Wrapped in shining green vine leaves and studded with stuffed green olives, this creamy terrine is a real winner. It is made with tender flageolet beans and curd cheese, and subtly flavoured with garlic. Serve it with crisp chicory leaves, fresh orange segments and crusty French bread for an unusual and attractive starter.
The flageolet bean mixture also makes a delicious dip. Omit the eggs, and stir in 1 tbsp extra virgin olive oil and an extra 1 tsp lemon juice. Spoon into a serving bowl and serve with vegetable crudits and breadsticks. * For an aduki bean and leek terrine, soak 225 g (8 oz) dried aduki beans for 8 hours, then drain and rinse. Put in a saucepan with fresh water to cover and add 2 bay leaves and a strip of orange zest. Bring to the boil and boil rapidly for 10 minutes, then reduce the heat and simmer for about 45 minutes or until tender. Drain, reserving 4 tbsp of the cooking liquid. Discard the bay leaves and orange zest, and pure or mash the beans with the reserved liquid until as smooth as possible. Mix in 115 g (4 oz) curd cheese, 55 g (2 oz) chopped toasted hazelnuts, 2 beaten eggs, 1 crushed garlic clove, 2 tbsp chopped fresh tarragon, and seasoning. Cook 225 g (8 oz) baby leeks in boiling water for 2 minutes, then drain and refresh in cold water. Pat dry on kitchen paper. Line the terrine dish or loaf tin with baking parchment, then spoon in one-quarter of the bean mixture. Arrange a third of the leeks on top, trimming them to fit if necessary. Repeat the layers, finishing with the bean mixture. Cover and bake as in the main recipe. Serve garnished with green salad leaves.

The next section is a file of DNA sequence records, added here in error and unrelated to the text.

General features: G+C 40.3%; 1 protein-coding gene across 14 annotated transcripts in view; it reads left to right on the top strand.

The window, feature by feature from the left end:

Flageolet beans are packed with protein, soluble fibre and starchy carbohydrate. They also contain useful amounts of iron. * Curd cheese is made with a lactic acid starter, which gives it a fresh, slightly sharp flavour. It contains about half the amount of fat of hard cheeses such as Cheddar.
copper * C * A, B1, B2, B12, E, niacin, calcium, iron, potassium, zinc